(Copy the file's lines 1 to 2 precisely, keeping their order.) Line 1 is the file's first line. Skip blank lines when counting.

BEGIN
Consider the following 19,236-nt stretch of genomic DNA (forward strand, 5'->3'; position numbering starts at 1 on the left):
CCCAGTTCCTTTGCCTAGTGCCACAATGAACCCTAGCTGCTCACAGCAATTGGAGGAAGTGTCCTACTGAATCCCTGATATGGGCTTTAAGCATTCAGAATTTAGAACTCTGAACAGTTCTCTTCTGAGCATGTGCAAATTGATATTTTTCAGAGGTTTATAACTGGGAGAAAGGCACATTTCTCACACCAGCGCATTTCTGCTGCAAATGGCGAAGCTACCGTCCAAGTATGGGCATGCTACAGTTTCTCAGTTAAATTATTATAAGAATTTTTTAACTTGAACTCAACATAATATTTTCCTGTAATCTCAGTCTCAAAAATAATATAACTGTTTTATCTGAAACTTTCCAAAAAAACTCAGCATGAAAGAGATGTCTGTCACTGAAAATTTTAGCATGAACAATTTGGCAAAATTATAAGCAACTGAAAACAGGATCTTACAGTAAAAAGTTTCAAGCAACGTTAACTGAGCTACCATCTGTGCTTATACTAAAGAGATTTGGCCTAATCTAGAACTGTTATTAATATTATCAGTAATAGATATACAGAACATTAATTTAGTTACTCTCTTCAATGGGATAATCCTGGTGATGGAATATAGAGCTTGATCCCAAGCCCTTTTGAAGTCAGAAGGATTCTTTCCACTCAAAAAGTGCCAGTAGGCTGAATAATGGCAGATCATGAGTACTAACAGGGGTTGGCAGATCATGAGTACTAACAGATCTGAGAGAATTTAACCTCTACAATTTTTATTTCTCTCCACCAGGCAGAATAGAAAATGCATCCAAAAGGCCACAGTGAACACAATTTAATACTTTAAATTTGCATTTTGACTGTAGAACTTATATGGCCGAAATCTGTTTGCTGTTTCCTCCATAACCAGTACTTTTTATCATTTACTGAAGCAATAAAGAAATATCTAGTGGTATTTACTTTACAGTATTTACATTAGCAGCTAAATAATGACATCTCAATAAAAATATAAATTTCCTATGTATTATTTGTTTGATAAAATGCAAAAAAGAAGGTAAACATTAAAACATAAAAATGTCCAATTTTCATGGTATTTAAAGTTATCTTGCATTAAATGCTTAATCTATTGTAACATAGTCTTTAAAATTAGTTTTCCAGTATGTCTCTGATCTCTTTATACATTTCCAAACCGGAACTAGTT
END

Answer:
Consider the following 19,236-nt stretch of genomic DNA (forward strand, 5'->3'; position numbering starts at 1 on the left):
CCCAGTTCCTTTGCCTAGTGCCACAATGAACCCTAGCTGCTCACAGCAATTGGAGGAAGTGTCCTACTGAATCCCTGATATGGGCTTTAAGCATTCAGAATTTAGAACTCTGAACAGTTCTCTTCTGAGCATGTGCAAATTGATATTTTTCAGAGGTTTATAACTGGGAGAAAGGCACATTTCTCACACCAGCGCATTTCTGCTGCAAATGGCGAAGCTACCGTCCAAGTATGGGCATGCTACAGTTTCTCAGTTAAATTATTATAAGAATTTTTTAACTTGAACTCAACATAATATTTTCCTGTAATCTCAGTCTCAAAAATAATATAACTGTTTTATCTGAAACTTTCCAAAAAAACTCAGCATGAAAGAGATGTCTGTCACTGAAAATTTTAGCATGAACAATTTGGCAAAATTATAAGCAACTGAAAACAGGATCTTACAGTAAAAAGTTTCAAGCAACGTTAACTGAGCTACCATCTGTGCTTATACTAAAGAGATTTGGCCTAATCTAGAACTGTTATTAATATTATCAGTAATAGATATACAGAACATTAATTTAGTTACTCTCTTCAATGGGATAATCCTGGTGATGGAATATAGAGCTTGATCCCAAGCCCTTTTGAAGTCAGAAGGATTCTTTCCACTCAAAAAGTGCCAGTAGGCTGAATAATGGCAGATCATGAGTACTAACAGGGGTTGGCAGATCATGAGTACTAACAGATCTGAGAGAATTTAACCTCTACAATTTTTATTTCTCTCCACCAGGCAGAATAGAAAATGCATCCAAAAGGCCACAGTGAACACAATTTAATACTTTAAATTTGCATTTTGACTGTAGAACTTATATGGCCGAAATCTGTTTGCTGTTTCCTCCATAACCAGTACTTTTTATCATTTACTGAAGCAATAAAGAAATATCTAGTGGTATTTACTTTACAGTATTTACATTAGCAGCTAAATAATGACATCTCAATAAAAATATAAATTTCCTATGTATTATTTGTTTGATAAAATGCAAAAAAGAAGGTAAACATTAAAACATAAAAATGTCCAATTTTCATGGTATTTAAAGTTATCTTGCATTAAATGCTTAATCTATTGTAACATAGTCTTTAAAATTAGTTTTCCAGTATGTCTCTGATCTCTTTATACATTTCCAAACCGGAACTAGTT